Moveable shell clad in ETFE encloses new centre of art
The Shed is New York’s new centre for artistic invention designed by Diller Scofidio + Renfro in collaboration with Rockwell Group.
The building’s flexible design will accommodate the broadest range of performance, visual art, and multi-disciplinary work. Two principal components comprise The Shed: an eight-level “fixed” base building for cultural programming and support spaces, and a telescoping outer shell that deploys over an adjoining plaza to double the building’s footprint on demand.
The base building includes two expansive levels of gallery space, a versatile theatre, a rehearsal space, a creative lab for artists, and a sky-lit event space. The shell forms a vast hall that accommodates large-scale performances, installations, and events.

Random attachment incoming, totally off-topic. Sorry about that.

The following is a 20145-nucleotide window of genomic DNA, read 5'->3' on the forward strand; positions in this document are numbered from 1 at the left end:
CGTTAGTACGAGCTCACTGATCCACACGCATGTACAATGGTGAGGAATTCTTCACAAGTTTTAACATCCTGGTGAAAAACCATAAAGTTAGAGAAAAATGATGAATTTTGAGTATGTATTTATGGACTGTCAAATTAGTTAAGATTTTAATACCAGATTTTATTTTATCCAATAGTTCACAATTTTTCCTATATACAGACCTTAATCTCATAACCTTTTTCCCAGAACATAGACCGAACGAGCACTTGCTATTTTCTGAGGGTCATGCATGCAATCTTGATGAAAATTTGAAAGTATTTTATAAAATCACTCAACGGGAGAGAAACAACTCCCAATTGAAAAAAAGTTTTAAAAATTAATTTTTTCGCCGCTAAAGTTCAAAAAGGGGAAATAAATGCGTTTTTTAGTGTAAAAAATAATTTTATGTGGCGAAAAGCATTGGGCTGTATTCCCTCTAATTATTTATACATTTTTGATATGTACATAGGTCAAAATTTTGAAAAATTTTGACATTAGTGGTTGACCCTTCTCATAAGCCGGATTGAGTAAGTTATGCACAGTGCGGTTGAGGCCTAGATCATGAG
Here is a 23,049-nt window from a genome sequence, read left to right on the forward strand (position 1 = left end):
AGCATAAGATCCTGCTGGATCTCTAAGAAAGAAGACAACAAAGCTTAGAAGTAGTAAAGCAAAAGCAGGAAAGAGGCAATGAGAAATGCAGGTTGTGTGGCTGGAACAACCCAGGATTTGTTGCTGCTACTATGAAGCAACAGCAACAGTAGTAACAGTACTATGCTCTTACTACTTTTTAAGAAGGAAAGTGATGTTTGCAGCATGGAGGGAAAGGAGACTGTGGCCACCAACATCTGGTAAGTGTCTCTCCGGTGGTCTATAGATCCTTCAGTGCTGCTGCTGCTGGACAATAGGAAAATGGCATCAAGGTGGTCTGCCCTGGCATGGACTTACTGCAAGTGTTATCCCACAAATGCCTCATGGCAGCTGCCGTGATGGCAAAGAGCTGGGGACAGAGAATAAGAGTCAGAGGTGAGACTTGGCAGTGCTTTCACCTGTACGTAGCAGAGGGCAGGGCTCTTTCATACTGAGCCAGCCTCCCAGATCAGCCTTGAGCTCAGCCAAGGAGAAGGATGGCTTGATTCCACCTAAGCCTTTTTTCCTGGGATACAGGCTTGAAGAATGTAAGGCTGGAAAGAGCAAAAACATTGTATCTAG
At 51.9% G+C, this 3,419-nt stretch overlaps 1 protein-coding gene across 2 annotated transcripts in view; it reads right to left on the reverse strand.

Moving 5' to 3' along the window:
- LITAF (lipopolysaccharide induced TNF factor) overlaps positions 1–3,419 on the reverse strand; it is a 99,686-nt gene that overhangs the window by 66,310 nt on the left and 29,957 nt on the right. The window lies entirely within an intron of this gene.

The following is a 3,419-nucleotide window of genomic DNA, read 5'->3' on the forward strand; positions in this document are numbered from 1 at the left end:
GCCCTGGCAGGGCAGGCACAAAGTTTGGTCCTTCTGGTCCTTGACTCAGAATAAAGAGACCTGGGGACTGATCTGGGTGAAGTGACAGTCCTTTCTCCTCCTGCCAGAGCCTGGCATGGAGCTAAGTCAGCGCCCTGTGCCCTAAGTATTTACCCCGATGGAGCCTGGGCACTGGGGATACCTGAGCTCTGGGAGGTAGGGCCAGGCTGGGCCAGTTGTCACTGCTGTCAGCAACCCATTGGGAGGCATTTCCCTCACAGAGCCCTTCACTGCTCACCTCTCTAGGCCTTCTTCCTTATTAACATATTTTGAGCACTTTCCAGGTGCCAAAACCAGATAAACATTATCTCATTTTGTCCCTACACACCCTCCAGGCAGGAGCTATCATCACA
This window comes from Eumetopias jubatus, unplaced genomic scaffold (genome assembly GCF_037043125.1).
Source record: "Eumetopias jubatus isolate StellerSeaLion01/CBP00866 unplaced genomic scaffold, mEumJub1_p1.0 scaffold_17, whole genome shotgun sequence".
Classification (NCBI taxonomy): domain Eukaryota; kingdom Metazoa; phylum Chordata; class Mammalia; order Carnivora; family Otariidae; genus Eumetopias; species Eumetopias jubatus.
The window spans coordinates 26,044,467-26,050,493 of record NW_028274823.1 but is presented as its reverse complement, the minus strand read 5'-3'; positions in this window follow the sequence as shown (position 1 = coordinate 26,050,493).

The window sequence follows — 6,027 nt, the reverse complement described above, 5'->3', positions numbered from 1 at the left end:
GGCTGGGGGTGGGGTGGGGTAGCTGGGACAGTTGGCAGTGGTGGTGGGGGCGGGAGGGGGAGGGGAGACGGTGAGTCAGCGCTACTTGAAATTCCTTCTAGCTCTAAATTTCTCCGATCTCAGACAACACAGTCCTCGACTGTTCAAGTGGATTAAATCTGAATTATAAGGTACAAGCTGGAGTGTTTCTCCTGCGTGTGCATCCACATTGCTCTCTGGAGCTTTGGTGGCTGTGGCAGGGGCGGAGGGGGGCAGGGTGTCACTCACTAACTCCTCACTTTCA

The Shed takes inspiration, architecturally, from the Fun Palace, the influential but unrealized building-machine (1964) by British architect Cedric Price and theatre director Joan Littlewood. Like its precursor, The Shed is conceived as an open infrastructure that can be permanently flexible for an unknowable future. The Shed’s ‘plug and play’ capability allows it to be responsive to variability in scale, media, technology, and the evolving needs of artists.
Primary materials for The Shed are structural steel, ETFE, insulated glass, and reinforced concrete.
The Shed’s movable shell is made of an exposed steel diagrid frame, clad in translucent cushions of a strong and lightweight Teflon-based polymer, called ethylene tetrafluoroethylene (ETFE). This material has the thermal properties of insulating glass at a fraction of the weight. The Shed’s ETFE panels are some of the largest ever produced, measuring almost 70 feet in length in areas.
The Shed has a very energy conscious design: the combination of a radiant heating system within the Plaza construction and a variable forced air heating and cooling system serving the occupied portions of the shell for maximum efficiency.